I've seen this symbol noted as 'pudenda virilia' with a question mark. Perhaps not everyone agrees with it being described as such because of how unrealistic it looks? My guess would be that a purposely atavistic style was used, and that this may be the case if the superstitions were old even at that time. Certainly the average fascinus and even the phallic columns of Delos look more realistic. I have however seen a symbol of similar style also described as 'pudenda virilia' on an aes signatum.
     
  9. zumbly

    zumbly Ha'ina 'ia mai ana ka puana Supporter

    Thanks, Eng. The left facing ones do seem to be more common, though I don't think the right facing ones are particularly rare. What I hadn't known was that the pegasi come in almost two dozen different poses, and that there are well over 100 unique symbols on the reverses!
     
  10. John Anthony

    John Anthony Ultracrepidarian Supporter

    Gawd. Not another apotropaic pudenda virilia thread. :rolleyes:
     
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  11. Collect89

    Collect89 Coin Collector

    Awesome nice coins Zumbly.

    My stater has a great reverse (IMHO). Unfortunately, the obverse looks like it was struck by a very worn die.
    Greece Corinth Stater c400 BC Collage 1.jpg
    CORINTHIA, Corinth
    AR Stater
    ca. 400 B.C.


    8.29 grams, 21 mm
    Obv: Pegasos w/ artfully pointed wing flying left
    Rev: Head of Athena left wearing Corinthian helmet, porpoise above and palmette behind.
    Grade: aVF with beautiful toning and unusual fine style on both obverse & reverse. Athena, porpois, and palmette are strong. Pegasos is softly struck possibly from worn dies.
    Other: Ex Christies Oct 1983 lot #25. From Dr Salslow coins Nov 2011.
     
  12. zumbly

    zumbly Ha'ina 'ia mai ana ka puana Supporter

    I agree, that's a really nice reverse. And you have two symbols for the price of one!
     
  13. Collect89

    Collect89 Coin Collector

    But you have a chimera you lucky puppy. You also have an Iota that might be added to the description:

    R: Helmeted head of Athena left, helmet decorated with laurel wreath, Chimaera stalking behind, Iota above, A-P below.
     
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  14. John Anthony

    John Anthony Ultracrepidarian Supporter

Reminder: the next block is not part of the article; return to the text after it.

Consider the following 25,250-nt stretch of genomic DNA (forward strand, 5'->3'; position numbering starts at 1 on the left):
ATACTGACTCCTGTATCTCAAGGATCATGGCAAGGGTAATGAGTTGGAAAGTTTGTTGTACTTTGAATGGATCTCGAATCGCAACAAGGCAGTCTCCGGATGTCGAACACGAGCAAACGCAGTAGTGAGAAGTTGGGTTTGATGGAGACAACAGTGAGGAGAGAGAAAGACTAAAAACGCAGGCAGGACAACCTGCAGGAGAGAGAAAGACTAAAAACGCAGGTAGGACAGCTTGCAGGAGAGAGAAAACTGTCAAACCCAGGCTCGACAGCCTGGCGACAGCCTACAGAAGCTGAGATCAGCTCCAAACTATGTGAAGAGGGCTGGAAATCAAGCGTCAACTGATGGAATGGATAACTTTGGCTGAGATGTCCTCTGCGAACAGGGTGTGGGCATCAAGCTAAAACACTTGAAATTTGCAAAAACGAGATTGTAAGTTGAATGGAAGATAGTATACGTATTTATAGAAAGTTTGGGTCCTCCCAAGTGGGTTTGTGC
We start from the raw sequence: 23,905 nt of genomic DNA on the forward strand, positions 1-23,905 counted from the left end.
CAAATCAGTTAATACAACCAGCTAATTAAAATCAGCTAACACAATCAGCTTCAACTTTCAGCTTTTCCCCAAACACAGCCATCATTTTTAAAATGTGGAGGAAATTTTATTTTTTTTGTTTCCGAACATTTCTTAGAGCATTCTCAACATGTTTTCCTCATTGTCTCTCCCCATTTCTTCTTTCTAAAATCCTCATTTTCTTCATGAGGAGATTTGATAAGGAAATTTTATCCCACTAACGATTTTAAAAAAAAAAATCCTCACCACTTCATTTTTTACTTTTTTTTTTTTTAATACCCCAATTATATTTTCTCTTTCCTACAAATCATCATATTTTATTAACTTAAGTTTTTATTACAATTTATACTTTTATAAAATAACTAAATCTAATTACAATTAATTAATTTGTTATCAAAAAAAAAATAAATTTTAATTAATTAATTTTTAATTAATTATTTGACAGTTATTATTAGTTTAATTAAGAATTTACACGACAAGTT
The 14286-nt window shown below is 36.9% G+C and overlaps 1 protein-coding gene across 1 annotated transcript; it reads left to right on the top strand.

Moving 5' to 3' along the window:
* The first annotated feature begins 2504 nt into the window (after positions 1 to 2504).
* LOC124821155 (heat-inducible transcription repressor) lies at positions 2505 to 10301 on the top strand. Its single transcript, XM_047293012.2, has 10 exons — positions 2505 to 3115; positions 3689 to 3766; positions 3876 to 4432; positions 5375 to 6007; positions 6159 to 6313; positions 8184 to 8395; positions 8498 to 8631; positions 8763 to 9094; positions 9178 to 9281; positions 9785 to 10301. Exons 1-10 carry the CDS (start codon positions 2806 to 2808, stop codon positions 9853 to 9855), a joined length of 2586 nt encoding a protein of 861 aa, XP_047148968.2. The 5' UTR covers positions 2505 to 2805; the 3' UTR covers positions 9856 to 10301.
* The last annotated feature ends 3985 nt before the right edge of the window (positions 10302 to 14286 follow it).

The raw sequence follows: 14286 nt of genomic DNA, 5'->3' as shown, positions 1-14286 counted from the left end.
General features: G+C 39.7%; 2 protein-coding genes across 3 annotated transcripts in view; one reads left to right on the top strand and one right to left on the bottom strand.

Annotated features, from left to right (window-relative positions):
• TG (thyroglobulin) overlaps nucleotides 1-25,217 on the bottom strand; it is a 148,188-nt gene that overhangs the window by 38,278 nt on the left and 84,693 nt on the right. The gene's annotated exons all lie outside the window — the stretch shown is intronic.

All joking aside, those are fantastic coins, Z. A real treasure!
     
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  15. Bing

    Bing Illegitimi non carborundum Supporter

    Very nice coins Z.
     
  16. randygeki

    randygeki Coin Collector

  17. stevex6

    stevex6 Random Mayhem

    Holy Moly, Z-Bro!!

    => those are a couple of super sweet ponies!! (you too, Collect89) ... congrats, fellas!!

    Hey, I have an example as well ... ummm, it may not be quite as as sweet as your offerings, but it is my baby, so enjoy ...


    ancients666e.jpg ancients666f.jpg
     
  18. zumbly

    zumbly Ha'ina 'ia mai ana ka puana Supporter

    Thanks for the comments, everyone. I'll hopefully be able to add to my little stable every now and then.
    Steve, I always like seeing that colt of yours... great portrait!
     
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  19. stevex6

    stevex6 Random Mayhem

    Wow, thanks for the coin-compliment, Z-bro ...

    => but it's all about "your" 2 awesome new coins!!

    Cha-ching and Mutha Cha-ching II

    => fantastic additions, my coin-friend!!

    Cheers!!

    :panda:
     
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  20. chrsmat71

    chrsmat71 I LIKE TURTLES!

    several things..

    1. wonderful new coins Z!

    2. i had no clue what apotropaic meant or what a pudenda virilia was.

    3. i thought the pundenda virilia was a a milkshake rotated clockwise to 4 o'clock...


    [​IMG]

    am i right???!!!



    ...don't order a pundenda virilia at dairy queen! :bored:
     
    Last edited: Apr 16, 2014
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  21. Bing

    Bing Illegitimi non carborundum Supporter

    Chrismat, I think you and little brother steve are related. Perhaps brothers from different mothers?